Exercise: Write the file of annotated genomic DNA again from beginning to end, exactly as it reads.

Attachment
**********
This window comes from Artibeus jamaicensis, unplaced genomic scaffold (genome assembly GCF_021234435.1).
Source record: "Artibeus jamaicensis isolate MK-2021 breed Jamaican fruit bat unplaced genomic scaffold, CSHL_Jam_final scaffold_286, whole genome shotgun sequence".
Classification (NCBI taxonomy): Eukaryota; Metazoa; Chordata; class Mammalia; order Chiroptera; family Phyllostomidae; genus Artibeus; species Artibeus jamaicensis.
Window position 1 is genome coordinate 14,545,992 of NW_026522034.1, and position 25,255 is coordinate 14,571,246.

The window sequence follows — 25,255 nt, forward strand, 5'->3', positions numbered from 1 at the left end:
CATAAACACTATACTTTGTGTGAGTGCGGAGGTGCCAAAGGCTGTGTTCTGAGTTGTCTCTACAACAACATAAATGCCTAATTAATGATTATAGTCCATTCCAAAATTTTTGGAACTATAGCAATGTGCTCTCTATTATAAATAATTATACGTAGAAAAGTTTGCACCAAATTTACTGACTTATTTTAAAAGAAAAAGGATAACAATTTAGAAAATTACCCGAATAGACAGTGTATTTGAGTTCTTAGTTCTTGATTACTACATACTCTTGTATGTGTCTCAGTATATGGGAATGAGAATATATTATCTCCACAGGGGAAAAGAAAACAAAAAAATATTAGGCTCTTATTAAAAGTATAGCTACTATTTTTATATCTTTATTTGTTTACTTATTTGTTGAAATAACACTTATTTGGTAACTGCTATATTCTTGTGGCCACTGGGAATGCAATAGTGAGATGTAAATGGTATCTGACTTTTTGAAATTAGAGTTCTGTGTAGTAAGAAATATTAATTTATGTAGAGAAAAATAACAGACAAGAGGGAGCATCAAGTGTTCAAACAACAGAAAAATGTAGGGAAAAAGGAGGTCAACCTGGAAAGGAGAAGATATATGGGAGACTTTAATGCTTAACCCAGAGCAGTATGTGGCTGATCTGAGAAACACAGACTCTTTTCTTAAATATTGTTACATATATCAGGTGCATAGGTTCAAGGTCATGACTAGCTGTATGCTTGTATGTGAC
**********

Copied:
This window comes from Artibeus jamaicensis, unplaced genomic scaffold (genome assembly GCF_021234435.1).
Source record: "Artibeus jamaicensis isolate MK-2021 breed Jamaican fruit bat unplaced genomic scaffold, CSHL_Jam_final scaffold_286, whole genome shotgun sequence".
Classification (NCBI taxonomy): Eukaryota; Metazoa; Chordata; class Mammalia; order Chiroptera; family Phyllostomidae; genus Artibeus; species Artibeus jamaicensis.
Window position 1 is genome coordinate 14,545,992 of NW_026522034.1, and position 25,255 is coordinate 14,571,246.

The window sequence follows — 25,255 nt, forward strand, 5'->3', positions numbered from 1 at the left end:
CATAAACACTATACTTTGTGTGAGTGCGGAGGTGCCAAAGGCTGTGTTCTGAGTTGTCTCTACAACAACATAAATGCCTAATTAATGATTATAGTCCATTCCAAAATTTTTGGAACTATAGCAATGTGCTCTCTATTATAAATAATTATACGTAGAAAAGTTTGCACCAAATTTACTGACTTATTTTAAAAGAAAAAGGATAACAATTTAGAAAATTACCCGAATAGACAGTGTATTTGAGTTCTTAGTTCTTGATTACTACATACTCTTGTATGTGTCTCAGTATATGGGAATGAGAATATATTATCTCCACAGGGGAAAAGAAAACAAAAAAATATTAGGCTCTTATTAAAAGTATAGCTACTATTTTTATATCTTTATTTGTTTACTTATTTGTTGAAATAACACTTATTTGGTAACTGCTATATTCTTGTGGCCACTGGGAATGCAATAGTGAGATGTAAATGGTATCTGACTTTTTGAAATTAGAGTTCTGTGTAGTAAGAAATATTAATTTATGTAGAGAAAAATAACAGACAAGAGGGAGCATCAAGTGTTCAAACAACAGAAAAATGTAGGGAAAAAGGAGGTCAACCTGGAAAGGAGAAGATATATGGGAGACTTTAATGCTTAACCCAGAGCAGTATGTGGCTGATCTGAGAAACACAGACTCTTTTCTTAAATATTGTTACATATATCAGGTGCATAGGTTCAAGGTCATGACTAGCTGTATGCTTGTATGTGAC